Q: What about getting them into a squad car?

A: Although the issues are similar, getting them into a squad is slightly different. Getting them out of the squad is often damage control.(The prisoner is already in the squad and now we have to figure out how to get an out of control, potentially violent prisoner out.) On the other hand, at the point that you are deciding to put a prisoner in your squad, you still have options for yours and their safety. You can add special restraints to immobilize the prisoner if the prisoner should decide to continue to be violent or get violent later. You can decide that a medical transport, i.e. ambulance, is a better option because it saves on wear and tear on the squad upholstery, doors, and windows. Or, you can decide that due to the prisoner’s current medical condition, a ride in the squad is a bad idea – don’t transport unconscious or semi-conscious prisoners in your squad. Medical transportation is designed to keep a sick or injured subject, as safe and secure as possible. Sick or injured prisoners belong is an ambulance, not a squad.

At some point, a decision may be made to transport the prisoner by squad. Remember if the hands are restrained to the body, the danger is from kicks, head butts, bites, and spitting. Stay away from these attacks.

Kicking prisoner sitting in the back seat of a squad


Remember that if you fight someone into the squad, you may well have to fight them out. Avoid the fight, if possible, by diffusing the subject’s anger while immobilizing their ability to attack you and/or injure themselves.

1. Talk them into the squad, if possible. (See the Police1 Columns by Dr. George Thompson including “Talking the Talk of Peace: The Peace Warrior.”)

2. Remember to prevent spitting, if possible, with a commercial spit net. Improvised spit nets often can work, i.e., will do the job but may come back to “bite” you later – no pun intended. Use commercial ones designed for this purpose.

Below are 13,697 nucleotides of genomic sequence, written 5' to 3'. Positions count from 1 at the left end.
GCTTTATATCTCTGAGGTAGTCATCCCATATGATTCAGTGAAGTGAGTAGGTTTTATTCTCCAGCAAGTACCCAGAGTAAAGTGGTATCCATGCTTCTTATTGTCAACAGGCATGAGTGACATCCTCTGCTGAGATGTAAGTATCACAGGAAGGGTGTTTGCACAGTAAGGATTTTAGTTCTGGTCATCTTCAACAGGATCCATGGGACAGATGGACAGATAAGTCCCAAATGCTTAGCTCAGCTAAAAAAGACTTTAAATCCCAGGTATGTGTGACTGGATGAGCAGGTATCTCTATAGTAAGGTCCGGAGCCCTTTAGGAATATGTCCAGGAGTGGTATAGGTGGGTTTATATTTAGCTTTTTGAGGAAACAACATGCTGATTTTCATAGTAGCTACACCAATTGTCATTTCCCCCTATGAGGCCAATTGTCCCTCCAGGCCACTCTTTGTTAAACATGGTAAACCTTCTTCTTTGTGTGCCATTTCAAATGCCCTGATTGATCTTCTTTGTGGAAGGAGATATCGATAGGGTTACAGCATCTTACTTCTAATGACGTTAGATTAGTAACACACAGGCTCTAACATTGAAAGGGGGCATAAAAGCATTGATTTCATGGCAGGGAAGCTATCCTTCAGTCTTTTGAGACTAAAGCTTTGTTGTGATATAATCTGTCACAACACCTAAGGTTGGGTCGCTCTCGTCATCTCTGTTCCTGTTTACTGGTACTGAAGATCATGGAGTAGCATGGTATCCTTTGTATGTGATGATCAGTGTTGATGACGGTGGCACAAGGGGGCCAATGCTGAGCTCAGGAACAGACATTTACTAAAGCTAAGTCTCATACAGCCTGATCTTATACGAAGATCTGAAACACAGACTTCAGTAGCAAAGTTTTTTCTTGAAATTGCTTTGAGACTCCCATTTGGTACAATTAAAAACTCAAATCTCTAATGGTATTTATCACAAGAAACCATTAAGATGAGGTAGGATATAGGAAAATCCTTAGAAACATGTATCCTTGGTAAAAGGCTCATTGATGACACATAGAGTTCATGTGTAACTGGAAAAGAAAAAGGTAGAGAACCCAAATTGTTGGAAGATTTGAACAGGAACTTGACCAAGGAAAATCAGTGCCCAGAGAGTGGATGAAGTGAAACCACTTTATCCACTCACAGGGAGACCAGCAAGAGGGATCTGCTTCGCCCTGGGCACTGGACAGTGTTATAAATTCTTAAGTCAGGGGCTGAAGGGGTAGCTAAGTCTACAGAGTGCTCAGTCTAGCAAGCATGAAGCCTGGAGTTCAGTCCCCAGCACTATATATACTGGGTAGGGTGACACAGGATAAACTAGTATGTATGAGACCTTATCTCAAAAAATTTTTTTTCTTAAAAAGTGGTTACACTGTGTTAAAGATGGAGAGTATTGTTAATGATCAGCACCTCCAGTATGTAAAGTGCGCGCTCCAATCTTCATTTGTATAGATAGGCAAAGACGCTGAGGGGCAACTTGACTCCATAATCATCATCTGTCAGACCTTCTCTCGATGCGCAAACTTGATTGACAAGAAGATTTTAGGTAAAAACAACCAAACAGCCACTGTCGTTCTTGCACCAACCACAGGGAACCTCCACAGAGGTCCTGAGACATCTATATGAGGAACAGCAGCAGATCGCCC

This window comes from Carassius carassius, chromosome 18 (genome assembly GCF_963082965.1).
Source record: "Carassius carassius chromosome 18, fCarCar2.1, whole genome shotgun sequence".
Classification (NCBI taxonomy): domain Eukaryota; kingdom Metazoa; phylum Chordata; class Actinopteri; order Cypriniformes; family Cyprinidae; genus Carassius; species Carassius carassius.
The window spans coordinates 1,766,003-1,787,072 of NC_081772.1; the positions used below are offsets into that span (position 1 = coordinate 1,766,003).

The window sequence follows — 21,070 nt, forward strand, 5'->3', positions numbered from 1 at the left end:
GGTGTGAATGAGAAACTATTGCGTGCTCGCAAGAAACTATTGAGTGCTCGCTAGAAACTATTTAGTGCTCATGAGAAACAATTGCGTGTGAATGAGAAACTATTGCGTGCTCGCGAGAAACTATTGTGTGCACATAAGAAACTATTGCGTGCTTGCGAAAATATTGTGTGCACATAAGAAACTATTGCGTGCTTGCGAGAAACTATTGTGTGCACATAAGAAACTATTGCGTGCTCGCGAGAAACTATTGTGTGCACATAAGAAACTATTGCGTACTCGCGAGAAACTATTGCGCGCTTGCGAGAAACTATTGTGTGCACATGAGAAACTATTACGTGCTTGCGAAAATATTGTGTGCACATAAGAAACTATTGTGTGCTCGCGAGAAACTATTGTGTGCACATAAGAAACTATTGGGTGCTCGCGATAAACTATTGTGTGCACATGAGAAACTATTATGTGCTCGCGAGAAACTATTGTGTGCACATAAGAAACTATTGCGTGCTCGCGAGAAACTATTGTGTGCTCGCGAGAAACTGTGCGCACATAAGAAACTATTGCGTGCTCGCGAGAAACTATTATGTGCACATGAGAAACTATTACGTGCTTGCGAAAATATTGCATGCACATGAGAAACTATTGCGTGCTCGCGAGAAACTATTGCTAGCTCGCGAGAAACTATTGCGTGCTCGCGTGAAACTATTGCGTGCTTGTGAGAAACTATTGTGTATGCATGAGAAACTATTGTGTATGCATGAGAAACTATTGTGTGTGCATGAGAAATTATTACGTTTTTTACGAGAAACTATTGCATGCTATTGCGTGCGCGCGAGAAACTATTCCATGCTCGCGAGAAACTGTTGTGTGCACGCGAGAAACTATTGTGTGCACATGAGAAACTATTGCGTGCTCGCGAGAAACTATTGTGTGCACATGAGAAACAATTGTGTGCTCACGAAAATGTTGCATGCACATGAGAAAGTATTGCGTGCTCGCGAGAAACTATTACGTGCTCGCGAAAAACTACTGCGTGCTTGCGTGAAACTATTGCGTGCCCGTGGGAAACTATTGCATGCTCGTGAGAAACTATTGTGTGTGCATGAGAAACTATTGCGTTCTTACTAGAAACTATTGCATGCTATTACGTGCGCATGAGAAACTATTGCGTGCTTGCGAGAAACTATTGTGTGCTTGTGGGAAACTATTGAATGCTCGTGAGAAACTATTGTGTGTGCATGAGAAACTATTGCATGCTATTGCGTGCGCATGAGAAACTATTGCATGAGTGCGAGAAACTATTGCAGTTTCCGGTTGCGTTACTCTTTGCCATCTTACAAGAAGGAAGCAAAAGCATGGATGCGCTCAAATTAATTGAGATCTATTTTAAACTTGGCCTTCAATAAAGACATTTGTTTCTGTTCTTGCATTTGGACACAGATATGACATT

RIPP Restraint Protection Mask


3. If uncooperative/combative, consider special restraints such a Safe Restraints WRAP Restraint or RIPP Restraint Sit Belt with Hobble System.

Safe Restraints WRAP Restraint


RIPP Restraint Sit Belt with Hobble System


4. If this is not possible, consider transporting them by ambulance. Remember if someone can’t or won’t walk to the squad, they may require alternate transportation, e.g., an ambulance with a gurney and/or RIPP Restraint Backboard System.

RIPP Restraint Back Board



Why put an uncooperative/assaultive prisoner who has not been immobilized into a squad car, where they can injure officers or themselves while busting up the squad. . .and who will probably continue to be uncooperative/assaultive when officers have to take him out of the squad at the jail. Don’t make a mistake that could get officers, as well as the prisoner, injured while generating millions of dollars in liability exposure. Don’t make a $500.00 mistake. Transporting a prisoner by ambulance and/or purchasing the necessary special restraints are a very cost effective alternative to expensive squad repairs and accompanying criminal and civil liability.

For more information about WRAP Restraints see

For more information about RIPP Restraints see

Experience, expertise and communication skills are the criteria by which a defensive tactics instructor is judged. By these measures, Gary T. Klugiewicz is recognized as one of the nation’s leading control systems analysts specializing in the Use of Force.